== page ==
The processor can be a computer and/or can comprise discrete portions. For example, the processor can comprise a signal processor, a selector, a comparator, and a memory. The signal processor is configured to process the output signal from the detector. The selector is connected to the signal processor and is configured to determine the specified energy range. The comparator is connected to the selector and is configured to compare a detected quantity of electrons in the specified energy range to a threshold value. The memory is connected to the comparator and is configured to store data corresponding to the threshold value.

According to another aspect of the invention, methods are provided for, with respect to an optical system comprising an optical component that is irradiated with radiation during use, measuring accumulation of a contaminant substance on the irradiated surface of the optical component. In an embodiment of the method, a beam of radiation is directed to impinge on the surface. The radiation desirably is of a quality that causes the surface to emit electrons in response to being irradiated with the radiation. Electrons emitted from the irradiated surface are detected. Of the detected electrons, electrons are selected that are in a specified energy range. The detected electrons in the specified energy range are measured so as to obtain a measurement of a corresponding amount of accumulated contaminant substance on the surface. The beam comprising the radiation can be a beam of electromagnetic radiation such as X-rays or ultraviolet light, or a beam of charged particles such as an electron beam.

In the above-summarized method, the step of measuring the detected electrons can be performed first and second times, wherein the second time is later than the first time and the optical component is used between the first and second times. In such an instance, the method can further comprise the step of comparing respective measurements of electrons obtained in the first and second times.

Alternatively, the step of measuring the detected electrons can comprise comparing a detected quantity of electrons in the specified energy range to a threshold value, and determining whether the detected quantity exceeds the threshold value.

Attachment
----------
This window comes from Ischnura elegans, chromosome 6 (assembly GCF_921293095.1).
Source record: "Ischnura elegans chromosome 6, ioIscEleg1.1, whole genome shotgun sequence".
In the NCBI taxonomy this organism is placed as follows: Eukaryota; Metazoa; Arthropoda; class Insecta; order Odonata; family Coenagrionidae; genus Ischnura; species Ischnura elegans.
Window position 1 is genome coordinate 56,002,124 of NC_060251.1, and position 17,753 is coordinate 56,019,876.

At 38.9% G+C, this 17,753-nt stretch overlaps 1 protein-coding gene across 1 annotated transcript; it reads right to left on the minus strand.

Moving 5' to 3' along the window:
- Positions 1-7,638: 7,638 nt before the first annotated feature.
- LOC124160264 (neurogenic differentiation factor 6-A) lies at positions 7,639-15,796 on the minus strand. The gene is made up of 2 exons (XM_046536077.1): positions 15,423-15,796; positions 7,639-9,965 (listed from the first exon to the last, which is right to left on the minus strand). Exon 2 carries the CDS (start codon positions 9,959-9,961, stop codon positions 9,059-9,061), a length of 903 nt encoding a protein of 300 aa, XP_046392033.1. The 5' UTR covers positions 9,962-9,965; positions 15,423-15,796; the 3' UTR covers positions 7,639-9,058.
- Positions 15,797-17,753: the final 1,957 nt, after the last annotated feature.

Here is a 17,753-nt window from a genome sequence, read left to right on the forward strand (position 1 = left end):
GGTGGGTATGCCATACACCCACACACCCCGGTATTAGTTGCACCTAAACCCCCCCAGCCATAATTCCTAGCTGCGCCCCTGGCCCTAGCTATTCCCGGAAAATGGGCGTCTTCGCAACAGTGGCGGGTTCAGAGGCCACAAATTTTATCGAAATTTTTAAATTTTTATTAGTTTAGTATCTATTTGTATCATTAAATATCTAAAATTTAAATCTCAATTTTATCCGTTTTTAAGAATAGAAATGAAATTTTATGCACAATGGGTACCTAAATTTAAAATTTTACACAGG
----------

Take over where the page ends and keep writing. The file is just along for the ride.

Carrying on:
Further alternatively, the step of measuring the detected electrons can comprise producing a spectrum of detected electrons in the specified energy range, and evaluating respective positions and magnitudes of one or more spectral peaks in the spectrum. In this embodiment, electrons can be selected in both a first energy range and in a second energy range. The first energy range can be based on a characteristic of a material from which the surface is made, and the second energy range can be based on a characteristic of a contaminant substance predicted to adhere to the optical component during use. In such an instance, respective numbers of electrons in each of the first and second energy ranges are determined. The method can further include the step of comparing the respective detected numbers of electrons in the first and second energy ranges.

Yet another aspect of the invention is utilized in optical apparatus in which the surface of an object is irradiated with X-rays or other radiation capable of causing an irradiated surface to emit electrons. Specifically, in this aspect, a device is provided for monitoring accumulation of a contaminant substance on an optical component of the optical apparatus. An embodiment of the device comprises an illumination-optical system, a detector, and a processor. The illumination-optical system is situated and configured to direct a beam of radiation (e.g., X-rays) from a radiation source along a trajectory leading to the optical component. The detector is situated relative to the optical component so as to receive electrons emitted by the optical component in response to the optical component being irradiated with the beam of radiation. The detector is configured to detect the electrons emitted from the optical component and produce a corresponding output signal. The processor is connected to the detector, and is configured to select at least a portion of the output signal corresponding to detected electrons in a specified energy range. The processor also is configured to determine a measurement of the detected electrons in the selected energy range, and to determine an amount of surficial contamination of the optical component with the contaminant substance from the measurement. The overall apparatus can be any of various microlithography apparatus, for example, such as an X-ray microlithography apparatus.

The apparatus can include a projection-optical system, wherein the optical component is in the projection-optical system. In such an instance, the optical component can be, for example, an X-ray-reflective mirror.

The apparatus can include a vacuum chamber enclosing the projection-optical system. In such a configuration, the vacuum chamber typically is connected via an evacuation port to a vacuum pump (which represents a source of contamination to adjacent components). Hence, the optical component desirably would be one that is situated adjacent the evacuation port. Alternatively or in addition, a monitored optical component can be one that is situated in the projection-optical system adjacent a substrate exposed by the X-ray beam. This is because the substrate typically is coated with a resist, which also represents a source of contamination to adjacent optical components.